The Catholic Archbishop of Abuja, His Grace Most Rev. Ignatius Kaigama, has urged the Federal Government to liberate Nigerians, especially the youth, from the nation’s current harsh economic realities, Punch reports.
According to him, many young people were desperately seeking greener pastures in other countries.
Kaigama who spoke on Saturday at the priestly ordination of 12 Catholic Deacons in Abuja, said millions of youths were idle on the streets because of the government’s failure to respond to the demands of striking University lecturers positively.
He said, “It should worry us terribly that because of bad politics and bad governance, our young ones, discouraged and crippled by socioeconomic conditions at home, are desperately seeking greener pastures in countries that our resources as the so-called “giant of Africa” could be ten times more than theirs.
“We have millions of idle youths, some of them on the streets and some at home due to government failure to let them back to school by positively responding to ASUU demands, and some, because their schools have become unsafe.
“More than sixty years after independence and blessed with so much oil wealth, many rural and even urban dwellers are still experiencing the lack of potable water, good and safe roads, modern agricultural tools and today, everyone is feeling the harsh impact of the high cost of fuel, etc.
“Electricity supply is epileptic even as smaller countries around us enjoy it better. Instead of seeing politics as a means to good governance and better socio-economic conditions, leaders are employing politics for self-preservation. When it suits them they resort to religious politics.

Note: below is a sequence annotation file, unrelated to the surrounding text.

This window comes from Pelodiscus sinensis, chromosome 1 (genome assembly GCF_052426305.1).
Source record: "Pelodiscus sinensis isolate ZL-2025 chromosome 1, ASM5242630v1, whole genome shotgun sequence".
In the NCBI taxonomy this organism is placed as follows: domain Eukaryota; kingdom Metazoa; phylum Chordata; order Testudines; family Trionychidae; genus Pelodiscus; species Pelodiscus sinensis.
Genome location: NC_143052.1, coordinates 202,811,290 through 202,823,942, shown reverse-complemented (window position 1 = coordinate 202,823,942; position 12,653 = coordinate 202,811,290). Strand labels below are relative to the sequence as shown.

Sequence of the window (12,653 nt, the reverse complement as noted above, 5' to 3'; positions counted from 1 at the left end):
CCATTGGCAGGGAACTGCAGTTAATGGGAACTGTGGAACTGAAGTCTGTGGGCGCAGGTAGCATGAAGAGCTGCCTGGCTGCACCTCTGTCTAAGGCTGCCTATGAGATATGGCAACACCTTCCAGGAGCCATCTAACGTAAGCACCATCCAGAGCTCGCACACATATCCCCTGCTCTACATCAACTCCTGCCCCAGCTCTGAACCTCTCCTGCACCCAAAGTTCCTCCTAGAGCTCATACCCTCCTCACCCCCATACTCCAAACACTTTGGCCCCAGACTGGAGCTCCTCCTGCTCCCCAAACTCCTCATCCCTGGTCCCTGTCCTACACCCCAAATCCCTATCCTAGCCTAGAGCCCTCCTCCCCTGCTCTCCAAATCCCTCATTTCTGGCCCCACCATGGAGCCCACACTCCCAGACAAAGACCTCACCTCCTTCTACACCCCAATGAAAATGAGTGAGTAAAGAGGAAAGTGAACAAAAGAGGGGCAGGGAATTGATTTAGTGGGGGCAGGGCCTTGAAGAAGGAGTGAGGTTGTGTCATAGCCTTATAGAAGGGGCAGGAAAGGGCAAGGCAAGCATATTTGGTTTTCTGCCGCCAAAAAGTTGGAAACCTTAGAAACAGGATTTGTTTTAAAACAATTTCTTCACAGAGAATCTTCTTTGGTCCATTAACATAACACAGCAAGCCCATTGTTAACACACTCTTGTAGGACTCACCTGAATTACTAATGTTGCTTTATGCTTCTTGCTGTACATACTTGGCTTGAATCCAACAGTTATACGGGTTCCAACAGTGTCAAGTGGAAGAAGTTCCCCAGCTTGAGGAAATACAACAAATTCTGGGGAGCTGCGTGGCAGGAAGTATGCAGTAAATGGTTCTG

“We get it wrong when some of us lift private religious practices above national interests or the common good, letting religious distrust, suspicion and stereotypes dominate, and refusing to simply see fellow Nigerians as neighbours to be loved and cherished.”
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Kaigama said that the life of a priest is a life of giving more than receiving, and urged the newly ordained Catholic clerics to support in the fight against spiritual, moral and social vices in the nation.
While alluding to the call of Prophet Jeremiah, at a time of worsening social and political situation of Judah, the Catholic Archbishop tasked religious leaders to speak out hard truths that others would rather ignore to those in power.
“For the priest today in Nigeria, his task like that of Prophet Jeremiah is to urgently pull down and destroy not the well-built physical structures, but the unhealthy habits rooted in our tribal, political and religious subconscious, which manifest as poisonous prejudices or violent actions.
“By the grace of God, this priestly action together with the sincere political will of our leaders will lead us to the national consciousness of being one people and one nation.
“If only we use religion to build solid relationships with one another and with God, we will conduct politics without bitterness, malice or violence; we will have an equitable distribution of resources and appointments made into influential positions with greater sensitivity and balance.
“This is how we can achieve the much-needed national consciousness and cohesion, when merit dictates national policies or choices and not who you know or what tribe you come from or the religion you practice,” he said.
The cleric, however, decried the temptation to blame religion as the cause of Nigeria’s problems; stressing that from empirical evidence, religious institutions have assisted the nation so much through educational, medical and social projects.
“We, religious leaders in Nigeria, must be united in inspiring our people in whatever is true, honourable, just, pure, lovely and commendable”, he said.
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